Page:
How to Plan and Save on Holiday Travel

Some of my fondest college memories aren’t from going to homecoming games, attending my first college party or walking around campus when no one else was going to class. Some of my favorite memories are going home for winter break and seeing all my high school friends. Seeing old friends was always so fun, especially since we had all matured during the previous semester.  

But getting home was another story. I went to college in Bloomington, Ind., a small college town where the university was the main attraction. That meant getting a flight back to my hometown of Memphis, Tenn. was always a struggle. I hated having to coordinate buses and flights while in the middle of finals. 

Here’s what I learned about booking flights home, so you don’t have to struggle like I did.  

Plan Ahead 

The first step to saving on holiday travel is planning ahead. If you wait until the last minute to buy plane tickets, you’ll probably pay more. You may even be completely out of luck and not find any flights that work for you. 

You can sign up for travel alerts through, which aggregates flights from most major airlines. You can also look at Google flight alerts or sign up for emails for your favorite airline.  

Learn about what airlines fly out of your hometown’s airport and what alternative routes there are. For example, if you’re struggling to find cheap flights coming out of Louisville, look at Cincinnati’s airport. You might have to get creative and look at airports you never consider. 

According to the travel website Skyscanner, the best month to buy plane tickets for Christmas is in October. Yes, it might seem crazy to book tickets for winter break when the leaves are barely falling off the trees, but you could save lots of money. 

Carpool with Other Students 

If you’re at a big university, you might find someone who’s also traveling to your destination for the holidays. If you carpool with them, you’ll save money on transportation while also dividing the driving time. 

I did this a lot in college because I didn’t have a car, but I only needed to travel a couple hours for Thanksgiving break. It was easy finding someone who was also going that way.  

If you’re not traveling to a popular city, you should put out feelers ASAP. Make a shareable post on Facebook, put a physical notice in your dorm’s common area or ask your college advisor if there are any official student carshare groups. 

Look at Buses 

Even though the US isn’t known for its public transportation system, buses can be a decent way to save money on travel if you’re going somewhere close. For example, you can find MegaBus tickets as little as $5 if you book way in advance. Some of these buses include WiFi and let you pick your seat beforehand. 

Buses almost always take longer than driving, but are a good option if you’re on a budget and have time to kill. If you’re lucky, you can find a fellow student who’s also traveling by bus and book your tickets together.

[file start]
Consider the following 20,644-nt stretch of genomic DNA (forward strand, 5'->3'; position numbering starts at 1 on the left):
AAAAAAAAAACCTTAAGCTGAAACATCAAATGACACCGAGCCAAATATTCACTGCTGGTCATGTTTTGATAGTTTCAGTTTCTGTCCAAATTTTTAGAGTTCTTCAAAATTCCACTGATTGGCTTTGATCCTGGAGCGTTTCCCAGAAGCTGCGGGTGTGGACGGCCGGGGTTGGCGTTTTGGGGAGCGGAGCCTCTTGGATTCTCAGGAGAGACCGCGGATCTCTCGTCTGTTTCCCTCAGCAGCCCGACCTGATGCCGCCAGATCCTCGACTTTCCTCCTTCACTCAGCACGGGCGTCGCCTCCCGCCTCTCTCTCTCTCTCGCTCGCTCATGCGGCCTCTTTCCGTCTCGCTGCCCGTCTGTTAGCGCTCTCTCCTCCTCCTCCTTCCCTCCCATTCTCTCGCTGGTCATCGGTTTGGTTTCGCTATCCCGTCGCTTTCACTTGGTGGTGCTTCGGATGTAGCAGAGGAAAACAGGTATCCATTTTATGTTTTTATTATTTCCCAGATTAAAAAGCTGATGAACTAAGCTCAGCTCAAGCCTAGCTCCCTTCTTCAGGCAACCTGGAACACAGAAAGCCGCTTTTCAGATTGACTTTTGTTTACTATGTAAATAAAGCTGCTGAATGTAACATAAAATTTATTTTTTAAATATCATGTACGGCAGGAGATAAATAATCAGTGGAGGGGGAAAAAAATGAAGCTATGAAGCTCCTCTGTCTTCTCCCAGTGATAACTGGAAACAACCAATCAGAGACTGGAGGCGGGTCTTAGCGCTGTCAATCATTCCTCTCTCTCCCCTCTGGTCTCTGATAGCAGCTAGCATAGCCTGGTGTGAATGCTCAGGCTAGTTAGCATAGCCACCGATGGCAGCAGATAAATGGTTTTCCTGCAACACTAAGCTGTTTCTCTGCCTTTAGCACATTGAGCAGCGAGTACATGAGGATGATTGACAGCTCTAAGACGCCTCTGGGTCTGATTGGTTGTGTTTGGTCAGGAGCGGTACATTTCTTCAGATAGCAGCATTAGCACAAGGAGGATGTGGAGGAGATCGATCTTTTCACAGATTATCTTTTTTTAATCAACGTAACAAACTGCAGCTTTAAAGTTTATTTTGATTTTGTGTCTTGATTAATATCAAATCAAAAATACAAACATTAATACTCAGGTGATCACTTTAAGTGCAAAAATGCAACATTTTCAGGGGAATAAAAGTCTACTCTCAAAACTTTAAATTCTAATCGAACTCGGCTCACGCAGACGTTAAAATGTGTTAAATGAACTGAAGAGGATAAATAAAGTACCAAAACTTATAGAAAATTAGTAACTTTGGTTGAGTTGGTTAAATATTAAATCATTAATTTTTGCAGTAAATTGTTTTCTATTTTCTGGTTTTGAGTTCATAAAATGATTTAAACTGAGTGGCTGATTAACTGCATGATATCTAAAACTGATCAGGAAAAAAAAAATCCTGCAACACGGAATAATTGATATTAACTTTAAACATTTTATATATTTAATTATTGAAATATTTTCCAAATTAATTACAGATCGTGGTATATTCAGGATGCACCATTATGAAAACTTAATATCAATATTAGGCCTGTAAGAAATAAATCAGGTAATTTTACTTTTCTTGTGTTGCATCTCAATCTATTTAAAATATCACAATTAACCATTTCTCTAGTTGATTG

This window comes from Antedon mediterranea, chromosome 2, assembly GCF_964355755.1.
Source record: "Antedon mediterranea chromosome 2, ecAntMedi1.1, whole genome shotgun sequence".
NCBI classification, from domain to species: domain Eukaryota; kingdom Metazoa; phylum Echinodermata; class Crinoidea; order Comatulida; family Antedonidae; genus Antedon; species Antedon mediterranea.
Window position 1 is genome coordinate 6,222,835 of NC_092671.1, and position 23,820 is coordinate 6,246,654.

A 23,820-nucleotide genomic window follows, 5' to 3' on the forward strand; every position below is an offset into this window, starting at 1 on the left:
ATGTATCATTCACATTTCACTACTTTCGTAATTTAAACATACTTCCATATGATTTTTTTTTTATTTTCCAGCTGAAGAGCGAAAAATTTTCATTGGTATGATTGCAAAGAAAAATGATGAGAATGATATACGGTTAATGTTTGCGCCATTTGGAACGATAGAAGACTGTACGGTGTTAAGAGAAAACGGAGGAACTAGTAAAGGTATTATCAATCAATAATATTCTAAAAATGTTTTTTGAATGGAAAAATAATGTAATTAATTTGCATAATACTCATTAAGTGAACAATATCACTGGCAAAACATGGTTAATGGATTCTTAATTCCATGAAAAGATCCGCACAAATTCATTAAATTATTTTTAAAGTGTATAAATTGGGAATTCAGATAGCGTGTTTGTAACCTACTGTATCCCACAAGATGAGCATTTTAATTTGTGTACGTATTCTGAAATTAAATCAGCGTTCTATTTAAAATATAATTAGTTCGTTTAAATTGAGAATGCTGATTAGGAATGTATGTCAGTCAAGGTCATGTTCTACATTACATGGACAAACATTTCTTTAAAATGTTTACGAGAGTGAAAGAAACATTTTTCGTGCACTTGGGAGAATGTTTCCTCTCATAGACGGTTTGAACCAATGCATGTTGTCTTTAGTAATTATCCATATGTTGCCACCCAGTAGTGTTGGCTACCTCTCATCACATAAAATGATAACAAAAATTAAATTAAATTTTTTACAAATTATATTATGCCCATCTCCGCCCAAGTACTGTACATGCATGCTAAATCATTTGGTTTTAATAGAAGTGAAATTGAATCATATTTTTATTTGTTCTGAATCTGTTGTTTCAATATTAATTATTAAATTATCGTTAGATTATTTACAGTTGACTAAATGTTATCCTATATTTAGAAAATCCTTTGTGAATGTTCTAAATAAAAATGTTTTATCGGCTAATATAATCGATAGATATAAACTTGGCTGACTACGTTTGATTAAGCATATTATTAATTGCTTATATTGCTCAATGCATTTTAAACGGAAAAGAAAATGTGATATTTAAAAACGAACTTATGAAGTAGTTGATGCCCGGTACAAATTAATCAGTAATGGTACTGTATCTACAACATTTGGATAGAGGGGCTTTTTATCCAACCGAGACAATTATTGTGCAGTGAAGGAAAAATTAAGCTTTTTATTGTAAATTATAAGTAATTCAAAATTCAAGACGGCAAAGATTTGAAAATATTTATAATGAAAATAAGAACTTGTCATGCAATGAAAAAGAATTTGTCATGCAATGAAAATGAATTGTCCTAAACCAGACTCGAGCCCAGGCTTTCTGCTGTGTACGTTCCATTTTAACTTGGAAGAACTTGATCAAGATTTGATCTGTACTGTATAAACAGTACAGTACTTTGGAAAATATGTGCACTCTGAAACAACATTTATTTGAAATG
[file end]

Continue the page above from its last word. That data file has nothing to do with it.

Compare Alternative Dates 

If you’re flying home for winter break, you probably have some leeway on when you arrive and when you need to leave. Being flexible on travel dates can save you a lot of money, especially during the holidays. 

When you look at flights, you can often look at dates with one to three days of flexibility. Flights that leave or arrive on Tuesdays and Wednesdays are often less expensive than weekends. You should also use an incognito browser when you book tickets. 

If you find an especially good deal that coincides with class, ask your professor if you can get an excused absence. Some may be ok with you taking a final early or if you miss the first day of classes for the new semester. 

Again, ask your professors about this ahead of time. They may be more lenient if you’re asking in early November instead of the week before finals. 

Use Credit Card Points 

If you or your parents have a travel rewards credit card, see if they have enough points to book a flight. This works best if you book early, because flights often increase in price as the dates get closer. 

Travel rewards programs all work differently so it’s good to compare offers before you book a flight. Your parents can book your flights using their account, or they can transfer points to your personal account. This doesn’t work for every credit card, so call and ask if there’s a way to do it for free. It may be easier to do if you’re an authorized user on the account. 

Read the Fine Print 

Nowadays airlines are trying to cut corners everywhere, by trimming seats and charging more for basic amenities. When you buy your flight, read through the ticket agreement to understand what’s included and what’s extra. In some cases, a carry-on bag costs extra just like a checked bag. But a checked bag may be cheaper than a carry-on. 

If snacks aren’t provided, bring your own beforehand. Also, try not to pack your bags completely full. If you’re like me, you’ll have Christmas presents and new clothes to take back with you. And who wants to pay a $30 carry-on fee?